Skip to content

Ontario Grain Farmer Magazine is the flagship publication of Grain Farmers of Ontario and a source of information for our province’s grain farmers. 

Crop rotation pays off


A TEN-YEAR FIELD study in central Iowa shows three- and four-year crop rotations achieving better net returns per acre than a two-year corn-soybean rotation, according to Dr. Matt Liebman, an Iowa State University (ISU) extension agronomy professor.


“Increasing cropping system diversity can be a viable strategy for reducing reliance on purchased inputs, suppressing weeds and certain diseases, improving soil quality, and maintaining yields and profits,” Liebman told Iowa farmers at winter workshops.

The study looked at multiple performance measures on 36 plots, each 60 by 275 feet. All phases of each rotation pattern — two- year corn and soybeans; three-year corn, soybeans, and oats/red clover; and four-year corn, soybeans, oats/alfalfa, and alfalfa (hay) — were present in each year of research.
Liebman reported a net return to land and management of $404 per acre (U.S.) for the corn/soy rotation, $420 for corn/soy/oats, and $433 for corn/soy/oats/alfalfa.
Multiple factors contributed to the difference in returns.
In the two-year rotation, researchers applied 100 pounds of nitrogen (N) at planting and side-dressed additional N based on soil test results. No N was applied at planting in the longer rotations. Instead, composted cattle manure was applied to red clover and alfalfa before corn, and N was side-dressed based on test results.
Mold-board plowing was not used in the spring during the two-year system but was used in the fall to incorporate red clover and alfalfa before rotating to corn.
Multiple tactics (cultivation, asynchronous harvests, stubble clipping, hay removal, and banded herbicides) in the more diversified systems reduced herbicide use.
As a result, average annual mineral N use per acre was 88% lower in the three-year rotation and 92% lower in the four-year system. Herbicide use dropped 96% and 97%, respectively.
Researchers also confirmed a reduction in soil erosion and an improvement in soil quality indicators. Estimated soil loss dropped from 1.36 tons per acre per year in the corn-soybean rotation to 1.08 tons in the three-year system and 0.88 tons in the four-year system.
Soil managed with longer rotations showed more particulate organic matter carbon, more microbial biomass carbon, and more potentially mineralizable nitrogen.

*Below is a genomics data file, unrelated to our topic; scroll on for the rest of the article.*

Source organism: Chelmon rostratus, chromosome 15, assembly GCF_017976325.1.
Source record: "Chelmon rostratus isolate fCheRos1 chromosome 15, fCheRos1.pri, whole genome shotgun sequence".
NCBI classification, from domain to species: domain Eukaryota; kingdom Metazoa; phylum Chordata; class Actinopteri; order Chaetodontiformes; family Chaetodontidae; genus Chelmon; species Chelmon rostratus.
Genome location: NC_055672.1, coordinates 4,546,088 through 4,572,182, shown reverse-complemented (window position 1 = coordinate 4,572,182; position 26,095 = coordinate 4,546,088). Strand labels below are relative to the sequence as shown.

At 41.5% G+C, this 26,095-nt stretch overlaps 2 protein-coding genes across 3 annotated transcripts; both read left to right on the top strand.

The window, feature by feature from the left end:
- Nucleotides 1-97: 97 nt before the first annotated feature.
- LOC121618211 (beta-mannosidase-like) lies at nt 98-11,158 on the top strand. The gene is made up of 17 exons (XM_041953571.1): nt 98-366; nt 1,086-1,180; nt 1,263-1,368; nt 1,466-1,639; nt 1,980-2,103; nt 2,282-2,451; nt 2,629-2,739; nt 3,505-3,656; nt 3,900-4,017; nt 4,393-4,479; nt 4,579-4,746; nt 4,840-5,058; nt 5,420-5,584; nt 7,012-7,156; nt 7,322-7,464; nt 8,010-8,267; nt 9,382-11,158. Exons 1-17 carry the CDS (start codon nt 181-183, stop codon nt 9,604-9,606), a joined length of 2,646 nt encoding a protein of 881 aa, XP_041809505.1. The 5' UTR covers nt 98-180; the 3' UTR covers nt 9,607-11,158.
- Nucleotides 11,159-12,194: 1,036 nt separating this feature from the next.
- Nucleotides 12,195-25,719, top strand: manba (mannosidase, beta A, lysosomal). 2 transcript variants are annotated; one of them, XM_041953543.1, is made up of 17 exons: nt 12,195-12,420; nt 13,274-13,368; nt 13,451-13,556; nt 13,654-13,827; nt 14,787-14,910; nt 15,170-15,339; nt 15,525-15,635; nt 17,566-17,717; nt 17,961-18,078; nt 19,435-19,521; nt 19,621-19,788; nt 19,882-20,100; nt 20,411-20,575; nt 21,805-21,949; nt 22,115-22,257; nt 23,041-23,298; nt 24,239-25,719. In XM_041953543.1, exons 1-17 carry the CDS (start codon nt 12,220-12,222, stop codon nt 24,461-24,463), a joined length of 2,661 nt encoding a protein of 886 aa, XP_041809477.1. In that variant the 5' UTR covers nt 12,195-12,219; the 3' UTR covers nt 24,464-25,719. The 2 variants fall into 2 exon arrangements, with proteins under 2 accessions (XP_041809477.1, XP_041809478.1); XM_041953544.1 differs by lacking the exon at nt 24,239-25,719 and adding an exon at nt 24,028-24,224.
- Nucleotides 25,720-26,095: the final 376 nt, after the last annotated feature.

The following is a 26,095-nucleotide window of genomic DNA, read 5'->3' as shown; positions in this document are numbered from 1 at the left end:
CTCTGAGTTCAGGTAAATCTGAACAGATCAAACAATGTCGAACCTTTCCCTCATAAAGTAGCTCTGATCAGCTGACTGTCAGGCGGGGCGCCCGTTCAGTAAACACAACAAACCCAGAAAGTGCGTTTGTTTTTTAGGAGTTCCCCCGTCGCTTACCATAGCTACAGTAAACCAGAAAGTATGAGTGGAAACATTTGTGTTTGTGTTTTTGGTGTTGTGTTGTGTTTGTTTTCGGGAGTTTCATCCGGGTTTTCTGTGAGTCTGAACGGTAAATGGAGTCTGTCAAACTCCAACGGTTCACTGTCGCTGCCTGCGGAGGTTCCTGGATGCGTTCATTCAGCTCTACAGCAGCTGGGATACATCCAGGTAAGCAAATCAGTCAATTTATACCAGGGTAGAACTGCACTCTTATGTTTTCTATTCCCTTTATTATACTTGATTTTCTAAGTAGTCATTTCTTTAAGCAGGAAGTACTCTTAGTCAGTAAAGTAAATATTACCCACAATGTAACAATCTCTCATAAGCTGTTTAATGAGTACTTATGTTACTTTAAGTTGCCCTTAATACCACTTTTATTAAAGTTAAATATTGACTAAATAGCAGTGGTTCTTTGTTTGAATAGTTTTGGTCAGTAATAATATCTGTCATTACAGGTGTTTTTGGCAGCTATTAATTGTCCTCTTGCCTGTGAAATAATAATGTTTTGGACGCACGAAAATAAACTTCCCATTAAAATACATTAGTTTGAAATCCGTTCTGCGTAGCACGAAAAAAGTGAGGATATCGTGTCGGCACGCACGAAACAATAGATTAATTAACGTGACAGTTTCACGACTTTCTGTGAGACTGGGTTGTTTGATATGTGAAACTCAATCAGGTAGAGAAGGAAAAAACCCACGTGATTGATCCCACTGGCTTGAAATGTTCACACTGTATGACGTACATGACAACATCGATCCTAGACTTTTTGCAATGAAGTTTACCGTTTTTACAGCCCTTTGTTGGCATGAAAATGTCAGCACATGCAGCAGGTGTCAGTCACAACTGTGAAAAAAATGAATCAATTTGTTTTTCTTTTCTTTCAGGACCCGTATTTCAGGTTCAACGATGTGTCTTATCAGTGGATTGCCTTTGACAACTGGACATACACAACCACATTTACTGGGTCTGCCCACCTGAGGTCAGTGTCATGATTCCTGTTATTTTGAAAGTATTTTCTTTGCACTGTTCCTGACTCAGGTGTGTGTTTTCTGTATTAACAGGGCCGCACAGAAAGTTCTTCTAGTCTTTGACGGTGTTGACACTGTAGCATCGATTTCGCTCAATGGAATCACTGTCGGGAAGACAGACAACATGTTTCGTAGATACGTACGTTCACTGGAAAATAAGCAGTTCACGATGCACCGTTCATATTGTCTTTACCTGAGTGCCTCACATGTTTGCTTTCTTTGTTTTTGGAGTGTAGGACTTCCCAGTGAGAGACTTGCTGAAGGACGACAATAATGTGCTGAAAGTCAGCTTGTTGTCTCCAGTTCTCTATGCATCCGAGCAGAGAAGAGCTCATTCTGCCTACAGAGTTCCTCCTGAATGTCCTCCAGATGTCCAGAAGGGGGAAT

Average weed biomass was higher in the oat and alfalfa phases than in the corn and soybean phases, but the incidence and severity of sudden death syndrome in soybeans was dramatically higher in the two-year rotation.
Ultimately, the study’s corn plots achieved an average yield of 188 bushels per acre in rotation with soybeans, 194 bushels in the three year rotation, and 197 bushels in the four-year system. Soybean yields also increased from 47 bushels to 52 bushels and 55 bushels.
Oats yielded 93 bushel and 97 bushels respectively, and alfalfa produced 4.1 tons per acre.


Labour and Economics
2 Year 3 Year 4 Year
Labour inputs (hr/acre) 0.7 1.1 1.5
Gross return ($/acre) 745 649 692
Production costs (including labour ($/acre)) 341 229 259
Profits (returns to land and management ($/acre)) 404 420 433

The study also assessed fossil energy use on a land area basis: 300 acres each of corn and soybeans; 200 acres each of corn, soybeans, and oats; and 150 acres each of corn, soybeans, oats, and alfalfa.
The diversified systems lowered energy input costs from 0.61 barrels of oil equivalent per acre to 0.24 and 0.26 barrels. Inputs in diesel fuel equivalent dropped from 25.4 gallons to 10.2 and 10.8 gallons. The major categories of use were nitrogen fertilizer, gas for corn drying, and tractor fuel.
Finally, researchers factored in economic assumptions and labour inputs, including cost and price data: an average corn price (2008 to 2013) of $5.12 per bushel, soybean price of $11.82, oat grain price of $3.21, oat straw price of $103 per ton, and alfalfa price of $154 per ton.
They concluded that the diversified rotations produced greater labour requirements and lower gross returns but also delivered lower costs and similar profits (see chart). Longer rotations also had less variation in net returns per acre.
More details on the ISU research are available at /faq-cropping-system-diversity-profitability. •


In this issue: